As interventions with an effect size of 0.33 are more likely to close the achievement gap, interventions may be more effective for children in kindergarten than for children in Grade 5. However, more research was recommended for upper elementary students who were under-represented in this review and who are at risk for developing psychosocial and behavioural difficulties. With regards to policy decisions, it may be both wise and cost-effective for schools to intervene early if they are faced with a decision about how to direct limited intervention resources.

The following moderators did not affect intervention outcomes:

  • Multisensory interventions did not improve outcomes (g = 0.20) compared to other methods not characterised as multi-sensory i.e., evidence-based explicit, systematic approaches to foundational skills instruction (g = 0.34)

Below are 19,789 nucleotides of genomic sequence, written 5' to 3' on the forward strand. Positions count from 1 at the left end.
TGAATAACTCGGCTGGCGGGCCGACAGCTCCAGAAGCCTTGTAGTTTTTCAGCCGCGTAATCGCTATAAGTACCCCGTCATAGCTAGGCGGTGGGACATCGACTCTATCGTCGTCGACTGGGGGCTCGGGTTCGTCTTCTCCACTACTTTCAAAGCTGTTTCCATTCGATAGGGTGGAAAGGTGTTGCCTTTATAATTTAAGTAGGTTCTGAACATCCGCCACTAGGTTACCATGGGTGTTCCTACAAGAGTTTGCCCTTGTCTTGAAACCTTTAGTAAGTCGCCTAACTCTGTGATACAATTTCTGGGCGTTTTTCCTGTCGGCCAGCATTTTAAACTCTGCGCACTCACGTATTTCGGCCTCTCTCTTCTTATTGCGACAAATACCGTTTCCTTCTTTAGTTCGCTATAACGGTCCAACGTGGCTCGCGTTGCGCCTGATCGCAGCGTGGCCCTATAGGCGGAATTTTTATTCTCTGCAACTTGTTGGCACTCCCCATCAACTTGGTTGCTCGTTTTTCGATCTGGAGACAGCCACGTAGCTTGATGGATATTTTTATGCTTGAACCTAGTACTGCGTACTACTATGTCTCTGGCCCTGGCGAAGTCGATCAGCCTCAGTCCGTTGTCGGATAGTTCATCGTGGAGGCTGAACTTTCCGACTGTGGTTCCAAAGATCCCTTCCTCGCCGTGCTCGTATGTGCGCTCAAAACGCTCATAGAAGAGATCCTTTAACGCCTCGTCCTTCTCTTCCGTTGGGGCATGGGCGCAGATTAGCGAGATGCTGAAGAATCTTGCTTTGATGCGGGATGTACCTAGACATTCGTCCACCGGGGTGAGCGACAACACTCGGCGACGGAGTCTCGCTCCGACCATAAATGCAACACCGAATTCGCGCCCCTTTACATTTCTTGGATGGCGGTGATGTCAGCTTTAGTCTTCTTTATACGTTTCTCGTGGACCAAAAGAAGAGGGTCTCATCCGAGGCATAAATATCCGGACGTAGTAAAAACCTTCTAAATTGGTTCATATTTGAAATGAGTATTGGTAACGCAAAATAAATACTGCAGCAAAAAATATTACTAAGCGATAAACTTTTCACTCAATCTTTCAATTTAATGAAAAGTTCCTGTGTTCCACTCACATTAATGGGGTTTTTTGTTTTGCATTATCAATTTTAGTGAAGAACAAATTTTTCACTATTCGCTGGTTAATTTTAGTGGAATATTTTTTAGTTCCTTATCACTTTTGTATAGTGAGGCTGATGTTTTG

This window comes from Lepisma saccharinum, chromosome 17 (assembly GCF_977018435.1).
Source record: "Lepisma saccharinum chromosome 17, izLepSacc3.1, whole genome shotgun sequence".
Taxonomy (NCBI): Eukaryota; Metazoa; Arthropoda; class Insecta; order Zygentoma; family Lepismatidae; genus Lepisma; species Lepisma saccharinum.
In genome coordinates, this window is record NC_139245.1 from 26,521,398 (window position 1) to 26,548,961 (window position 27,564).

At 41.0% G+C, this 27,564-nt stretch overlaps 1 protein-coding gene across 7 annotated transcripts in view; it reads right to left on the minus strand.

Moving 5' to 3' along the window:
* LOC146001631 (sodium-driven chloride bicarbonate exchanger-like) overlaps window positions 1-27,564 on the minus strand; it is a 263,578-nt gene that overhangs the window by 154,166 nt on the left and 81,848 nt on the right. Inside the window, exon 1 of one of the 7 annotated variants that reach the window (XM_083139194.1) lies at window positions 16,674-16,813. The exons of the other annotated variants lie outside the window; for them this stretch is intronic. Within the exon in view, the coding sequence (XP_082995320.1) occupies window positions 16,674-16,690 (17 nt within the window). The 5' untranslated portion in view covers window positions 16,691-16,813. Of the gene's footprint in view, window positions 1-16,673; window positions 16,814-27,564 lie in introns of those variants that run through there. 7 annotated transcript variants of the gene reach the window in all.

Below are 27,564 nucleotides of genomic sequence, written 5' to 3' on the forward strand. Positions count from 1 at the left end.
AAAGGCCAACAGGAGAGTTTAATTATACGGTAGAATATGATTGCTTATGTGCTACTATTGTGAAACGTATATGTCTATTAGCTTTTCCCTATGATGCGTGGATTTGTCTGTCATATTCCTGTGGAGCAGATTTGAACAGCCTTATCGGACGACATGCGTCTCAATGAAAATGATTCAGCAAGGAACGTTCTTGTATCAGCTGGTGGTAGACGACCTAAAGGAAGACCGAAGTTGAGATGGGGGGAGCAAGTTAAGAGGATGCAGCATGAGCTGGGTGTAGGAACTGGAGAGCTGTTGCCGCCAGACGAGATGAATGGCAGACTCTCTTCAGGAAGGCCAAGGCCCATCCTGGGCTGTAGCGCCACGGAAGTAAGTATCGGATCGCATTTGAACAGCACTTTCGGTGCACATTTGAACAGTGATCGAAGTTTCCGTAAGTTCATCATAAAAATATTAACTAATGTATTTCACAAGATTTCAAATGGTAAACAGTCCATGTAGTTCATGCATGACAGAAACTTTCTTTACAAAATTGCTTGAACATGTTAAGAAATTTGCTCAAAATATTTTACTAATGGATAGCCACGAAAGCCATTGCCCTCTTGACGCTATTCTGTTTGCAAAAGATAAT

• Morphology or vocabulary instruction, encoding instruction, or phonemic awareness instruction in addition to word reading instruction did not make a significant difference to the impact of intervention. Interventions that provided morphology or vocabulary instruction as well as providing word reading instruction (g = 0.34) yielded very similar effects to word reading interventions without either component (g = 0.33). However, the authors noted a slight advantage for phonological awareness instruction and stated that, descriptively speaking, interventions with a PA component outperformed (g = 0.38) those without a PA component (g = 0.22), concluding that “it may be beneficial (or at least may not be less beneficial) to provide PA instruction in addition to instruction in word reading for students with more severe word-reading difficulties”. 
  • One-on-one versus small-group interventions did not affect outcomes.  Descriptively speaking, studies in the present review that provided instruction to small groups of students appeared to have slightly smaller effects (g = 0.20) than studies that provided instruction one-on-one (g = 0.30). However, this difference was not statistically significant. This finding is important for schools considering resource allocation and intervention scalability.

The following moderators did affect intervention outcomes: